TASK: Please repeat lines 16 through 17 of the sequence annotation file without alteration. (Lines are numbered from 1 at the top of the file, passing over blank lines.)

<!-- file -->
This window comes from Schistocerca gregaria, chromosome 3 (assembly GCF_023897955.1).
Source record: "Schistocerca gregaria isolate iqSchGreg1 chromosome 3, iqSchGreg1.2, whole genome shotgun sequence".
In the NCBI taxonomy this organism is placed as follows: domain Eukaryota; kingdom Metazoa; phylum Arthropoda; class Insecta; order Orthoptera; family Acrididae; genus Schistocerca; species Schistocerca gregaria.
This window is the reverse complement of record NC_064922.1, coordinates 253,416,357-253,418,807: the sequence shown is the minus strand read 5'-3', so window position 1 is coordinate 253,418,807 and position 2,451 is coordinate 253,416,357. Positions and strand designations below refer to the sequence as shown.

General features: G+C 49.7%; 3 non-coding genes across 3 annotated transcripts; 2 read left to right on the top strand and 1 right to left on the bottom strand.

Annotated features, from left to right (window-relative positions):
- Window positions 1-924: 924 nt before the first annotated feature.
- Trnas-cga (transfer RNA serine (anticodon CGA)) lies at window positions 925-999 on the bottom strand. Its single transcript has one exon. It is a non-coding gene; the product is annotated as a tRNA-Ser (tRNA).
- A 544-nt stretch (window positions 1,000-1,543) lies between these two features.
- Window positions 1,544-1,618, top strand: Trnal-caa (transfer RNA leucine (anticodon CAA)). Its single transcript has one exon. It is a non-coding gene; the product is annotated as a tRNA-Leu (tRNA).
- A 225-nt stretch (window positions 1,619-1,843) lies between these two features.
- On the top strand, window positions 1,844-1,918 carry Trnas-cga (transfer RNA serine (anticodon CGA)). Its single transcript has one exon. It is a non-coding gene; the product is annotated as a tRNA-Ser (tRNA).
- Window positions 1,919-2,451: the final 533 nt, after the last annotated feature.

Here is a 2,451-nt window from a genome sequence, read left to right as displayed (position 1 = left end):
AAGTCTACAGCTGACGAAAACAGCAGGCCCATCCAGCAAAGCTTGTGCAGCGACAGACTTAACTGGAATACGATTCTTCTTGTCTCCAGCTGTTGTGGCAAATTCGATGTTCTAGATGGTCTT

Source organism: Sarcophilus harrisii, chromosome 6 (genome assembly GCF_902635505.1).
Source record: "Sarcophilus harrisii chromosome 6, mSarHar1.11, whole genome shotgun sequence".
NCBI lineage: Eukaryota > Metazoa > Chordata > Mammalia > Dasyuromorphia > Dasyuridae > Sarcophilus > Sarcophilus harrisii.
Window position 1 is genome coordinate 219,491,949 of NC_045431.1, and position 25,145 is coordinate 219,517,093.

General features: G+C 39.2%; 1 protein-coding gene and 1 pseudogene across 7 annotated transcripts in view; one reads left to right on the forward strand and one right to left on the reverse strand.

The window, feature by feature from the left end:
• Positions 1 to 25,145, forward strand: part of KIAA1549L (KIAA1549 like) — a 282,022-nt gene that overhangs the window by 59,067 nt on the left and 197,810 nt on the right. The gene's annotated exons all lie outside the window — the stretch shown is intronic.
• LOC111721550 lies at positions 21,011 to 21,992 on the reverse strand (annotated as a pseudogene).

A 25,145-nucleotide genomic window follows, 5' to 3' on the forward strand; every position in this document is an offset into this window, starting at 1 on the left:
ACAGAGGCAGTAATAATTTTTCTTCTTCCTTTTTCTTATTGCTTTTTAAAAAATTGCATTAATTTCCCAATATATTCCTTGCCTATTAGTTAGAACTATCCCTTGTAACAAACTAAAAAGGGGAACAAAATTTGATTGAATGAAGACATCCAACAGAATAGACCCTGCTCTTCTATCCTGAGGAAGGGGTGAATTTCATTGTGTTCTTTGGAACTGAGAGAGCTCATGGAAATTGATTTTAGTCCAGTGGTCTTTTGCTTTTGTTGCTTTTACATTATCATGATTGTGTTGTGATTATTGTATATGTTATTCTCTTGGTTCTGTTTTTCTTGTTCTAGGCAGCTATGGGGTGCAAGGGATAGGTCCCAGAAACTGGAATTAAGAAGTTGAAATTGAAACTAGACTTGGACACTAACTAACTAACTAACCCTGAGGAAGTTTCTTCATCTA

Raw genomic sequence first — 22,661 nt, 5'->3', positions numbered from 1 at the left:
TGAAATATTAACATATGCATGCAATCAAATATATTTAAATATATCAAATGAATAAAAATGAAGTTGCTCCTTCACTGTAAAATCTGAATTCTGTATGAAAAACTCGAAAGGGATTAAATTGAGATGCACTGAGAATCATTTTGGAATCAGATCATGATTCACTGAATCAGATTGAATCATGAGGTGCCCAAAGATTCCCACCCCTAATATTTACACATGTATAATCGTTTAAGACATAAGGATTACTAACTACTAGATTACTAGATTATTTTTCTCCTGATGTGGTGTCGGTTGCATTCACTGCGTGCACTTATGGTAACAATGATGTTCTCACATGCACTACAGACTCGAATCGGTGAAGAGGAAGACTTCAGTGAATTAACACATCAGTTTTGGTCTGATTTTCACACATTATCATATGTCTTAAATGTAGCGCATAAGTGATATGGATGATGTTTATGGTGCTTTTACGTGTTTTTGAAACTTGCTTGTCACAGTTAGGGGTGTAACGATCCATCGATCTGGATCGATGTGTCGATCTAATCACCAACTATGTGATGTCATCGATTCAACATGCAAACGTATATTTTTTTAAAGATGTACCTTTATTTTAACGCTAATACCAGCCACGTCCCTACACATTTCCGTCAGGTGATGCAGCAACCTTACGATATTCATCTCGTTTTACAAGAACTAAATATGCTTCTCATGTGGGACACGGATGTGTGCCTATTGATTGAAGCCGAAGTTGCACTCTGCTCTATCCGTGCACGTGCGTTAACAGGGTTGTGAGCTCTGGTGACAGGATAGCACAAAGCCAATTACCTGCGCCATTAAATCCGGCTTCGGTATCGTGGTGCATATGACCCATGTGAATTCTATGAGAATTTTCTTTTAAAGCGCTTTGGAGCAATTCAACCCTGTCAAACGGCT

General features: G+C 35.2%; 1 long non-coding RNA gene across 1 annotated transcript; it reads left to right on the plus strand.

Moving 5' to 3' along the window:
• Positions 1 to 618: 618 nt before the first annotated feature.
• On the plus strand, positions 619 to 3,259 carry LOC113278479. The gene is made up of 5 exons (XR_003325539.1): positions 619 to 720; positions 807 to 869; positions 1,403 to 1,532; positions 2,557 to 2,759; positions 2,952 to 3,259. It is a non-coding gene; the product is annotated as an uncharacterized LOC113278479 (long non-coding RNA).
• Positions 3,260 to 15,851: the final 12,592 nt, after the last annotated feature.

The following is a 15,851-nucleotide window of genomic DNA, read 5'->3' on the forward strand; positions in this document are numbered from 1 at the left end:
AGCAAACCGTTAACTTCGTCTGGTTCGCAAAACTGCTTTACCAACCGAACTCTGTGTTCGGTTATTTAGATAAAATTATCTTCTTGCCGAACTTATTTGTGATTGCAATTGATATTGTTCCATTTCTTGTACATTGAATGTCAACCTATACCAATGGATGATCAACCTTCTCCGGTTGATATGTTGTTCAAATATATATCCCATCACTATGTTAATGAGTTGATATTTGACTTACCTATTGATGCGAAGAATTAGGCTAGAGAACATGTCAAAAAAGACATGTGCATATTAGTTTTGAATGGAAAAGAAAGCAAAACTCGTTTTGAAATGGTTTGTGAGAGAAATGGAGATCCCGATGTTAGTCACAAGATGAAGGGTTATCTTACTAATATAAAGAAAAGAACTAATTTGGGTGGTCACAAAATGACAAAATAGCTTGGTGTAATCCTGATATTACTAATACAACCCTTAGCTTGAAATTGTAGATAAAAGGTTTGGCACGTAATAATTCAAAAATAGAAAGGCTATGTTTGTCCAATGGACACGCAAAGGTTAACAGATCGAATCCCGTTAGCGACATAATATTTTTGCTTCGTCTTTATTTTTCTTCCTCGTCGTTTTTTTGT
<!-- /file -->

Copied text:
Source organism: Sarcophilus harrisii, chromosome 6 (genome assembly GCF_902635505.1).
Source record: "Sarcophilus harrisii chromosome 6, mSarHar1.11, whole genome shotgun sequence".